Last week police questioned British Prime Minister Tony Blair for the second time in relation to the “cash for honours” allegations surrounding the government. He has already seen two of his close aides arrested in this connection and bookmaker William Hill shortened the odds of the same fate befalling him to just 7-1.
Everyone involved in the scandal insists that they have done nothing wrong, of course, and Mr Blair also said that he had no intention of “pleading for his integrity”. However, a shadow hangs over his New Labour Party and indeed British politics in general. While it seems unlikely that Mr Blair will be forced into a Nixon-like departure, public cynicism is at an all time high.
These days no one expects leaders to be paragons of perfect virtue; after all the behavior of society in general could hardly be cited as an example of this, and leaders, especially where democratically elected, tend to reflect prevailing values. If say, drinking to excess and a certain amount of womanizing are widely acceptable, then we will probably tolerate that in our leaders, as we have seen. We may even turn a blind eye if it emerges that a politician partook of the odd forbidden substance in the impetuosity of youth. But there does still seem to be a line that they cannot cross, the murky line of corruption and dishonesty. Nixon marched boldly over that line, of course, with disastrous consequences. We don’t want to be cheated and misled and will soon drag down those caught in the act. If politicians are found filling their pockets from the public purse, or using their office for some sort of personal gain, then woe betide them.
Which has to be a good thing, surely. We have to expect at least some moral standards in our leaders. After all, leading nations is a weighty task and one would hope that those entrusted with it have some sort of qualifications for the job. But is this always the case? As Charles De Gaulle said, “Politics is too serious a business to be left to politicians.” Usually the main skill of an elected leader lies in campaigning and convincing others of his personal value and the complete absence of any value in his opponents. We listen to the arguments and if they sound alluring enough we give them our vote. It is certainly unfortunate if that person is later impugned in some way and found to be sadly lacking in basic morality.
Perhaps then, rather than being dazzled by an impressive array of promises, we should first consider the moral case when selecting leaders. This in fact is what Vedic wisdom recommends. Srila Prabhupada writes, “…public leaders must be tested crucially by their character and qualification.” According to Vedic standards, which are admittedly high, there are four principal vices that a leader should entirely eschewæintoxication, gambling, womanizing and animal slaughter. These correspond to the four “legs of religion” or virtue, which are austerity, cleanliness, mercy and truth. If these four basic merits are there then such a person will be free of all other profligacy.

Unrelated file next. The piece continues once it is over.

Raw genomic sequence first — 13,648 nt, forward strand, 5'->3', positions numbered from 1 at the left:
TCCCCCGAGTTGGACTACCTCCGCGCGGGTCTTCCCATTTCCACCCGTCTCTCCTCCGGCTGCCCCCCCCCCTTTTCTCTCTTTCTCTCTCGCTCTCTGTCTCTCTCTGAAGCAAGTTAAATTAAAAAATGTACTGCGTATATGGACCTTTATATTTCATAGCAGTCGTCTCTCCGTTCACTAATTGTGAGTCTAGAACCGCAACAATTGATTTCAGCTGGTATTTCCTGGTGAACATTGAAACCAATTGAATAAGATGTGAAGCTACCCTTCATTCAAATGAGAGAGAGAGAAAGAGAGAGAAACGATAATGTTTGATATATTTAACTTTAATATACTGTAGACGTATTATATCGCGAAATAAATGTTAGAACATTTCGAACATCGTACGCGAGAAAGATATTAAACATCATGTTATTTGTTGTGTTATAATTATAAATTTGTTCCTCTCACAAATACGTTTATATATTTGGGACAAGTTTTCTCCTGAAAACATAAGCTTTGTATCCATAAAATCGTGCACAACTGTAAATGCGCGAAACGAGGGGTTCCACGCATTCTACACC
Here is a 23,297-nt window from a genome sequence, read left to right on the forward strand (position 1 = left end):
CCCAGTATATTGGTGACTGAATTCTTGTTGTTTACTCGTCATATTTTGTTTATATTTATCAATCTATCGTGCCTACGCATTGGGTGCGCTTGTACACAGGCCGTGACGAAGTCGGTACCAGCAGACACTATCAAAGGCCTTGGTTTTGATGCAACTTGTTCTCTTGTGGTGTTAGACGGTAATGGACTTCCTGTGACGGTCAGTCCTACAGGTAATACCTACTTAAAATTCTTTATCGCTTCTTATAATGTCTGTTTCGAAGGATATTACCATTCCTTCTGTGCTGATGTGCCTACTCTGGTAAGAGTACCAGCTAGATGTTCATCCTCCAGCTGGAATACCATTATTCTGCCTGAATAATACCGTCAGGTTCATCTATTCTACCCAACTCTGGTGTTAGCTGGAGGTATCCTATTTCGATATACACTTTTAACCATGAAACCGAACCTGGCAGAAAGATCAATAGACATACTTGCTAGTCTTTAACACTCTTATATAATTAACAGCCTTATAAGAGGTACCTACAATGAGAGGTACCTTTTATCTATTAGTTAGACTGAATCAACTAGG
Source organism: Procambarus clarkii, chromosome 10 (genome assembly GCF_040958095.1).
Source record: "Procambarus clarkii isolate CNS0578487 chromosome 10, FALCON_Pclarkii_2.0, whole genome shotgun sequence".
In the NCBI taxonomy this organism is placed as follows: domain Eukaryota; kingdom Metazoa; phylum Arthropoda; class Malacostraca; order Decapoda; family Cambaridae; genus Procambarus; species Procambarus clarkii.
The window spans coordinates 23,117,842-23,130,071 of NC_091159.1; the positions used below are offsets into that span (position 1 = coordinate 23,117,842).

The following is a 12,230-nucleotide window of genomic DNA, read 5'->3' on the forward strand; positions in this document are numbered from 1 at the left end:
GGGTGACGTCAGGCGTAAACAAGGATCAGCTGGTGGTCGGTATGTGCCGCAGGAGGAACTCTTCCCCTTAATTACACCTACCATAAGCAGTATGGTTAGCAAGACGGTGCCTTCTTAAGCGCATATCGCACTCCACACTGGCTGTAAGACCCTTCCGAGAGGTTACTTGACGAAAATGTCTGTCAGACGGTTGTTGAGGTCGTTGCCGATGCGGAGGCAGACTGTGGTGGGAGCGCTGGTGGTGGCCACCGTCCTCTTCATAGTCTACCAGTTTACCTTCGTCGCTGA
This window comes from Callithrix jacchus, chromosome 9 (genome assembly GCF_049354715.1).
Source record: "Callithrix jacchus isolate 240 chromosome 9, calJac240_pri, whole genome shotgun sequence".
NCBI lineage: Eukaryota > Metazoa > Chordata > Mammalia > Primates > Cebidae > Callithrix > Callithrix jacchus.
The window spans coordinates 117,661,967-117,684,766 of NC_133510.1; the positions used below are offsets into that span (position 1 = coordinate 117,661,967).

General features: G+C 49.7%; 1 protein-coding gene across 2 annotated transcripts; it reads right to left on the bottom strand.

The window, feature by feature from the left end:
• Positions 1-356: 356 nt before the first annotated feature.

Using these criteria to select our leaders would, it has to be said, very probably eliminate most of today’s candidates. Nevertheless, they are without doubt desirable qualifications and we do look for them at least to some degree. We want leaders to be somewhat austere, in that they should not take pecuniary advantage of their situation. Cleanliness means within and without, being a gentleman, which is nice, and the quality of mercy or compassion is also something a good leader should surely display. Animal slaughter is pinpointed as the chief destroyer of mercy in men. And as for truth, well we have already discussed that; certainly it has to be there.
Where though are such leaders to be found? And even if we do find such highly moral men, will they have the necessary abilities to run a country? Perhaps we need to more fundamentally consider the whole question of democracy. Vedic society did not give a vote to all and sundry and thus leave the critical function of leadership at the mercy of many who may themselves have no idea about the matter. Only those who were learned and spiritually pure in heart were entrusted with such decisions. Society would also nurture a class of men who would be trained from birth in the science of statecraft and leadership, along with the necessary accompanying morality.
We are a long way from that these days. Pure hearted persons tend to be thin on the ground, and the training for leaders seems to be undergone by a process of trial and error once they have been thrust into office. Maybe though we should give it some thought. Let’s start by looking more carefully at the moral character of our would-be leaders, rather than just the often empty promise of a (cruelly slaughtered) “chicken in every pot”.
Jun 25, 2022
Radhapriya Chawla, ISKCON Toronto Communications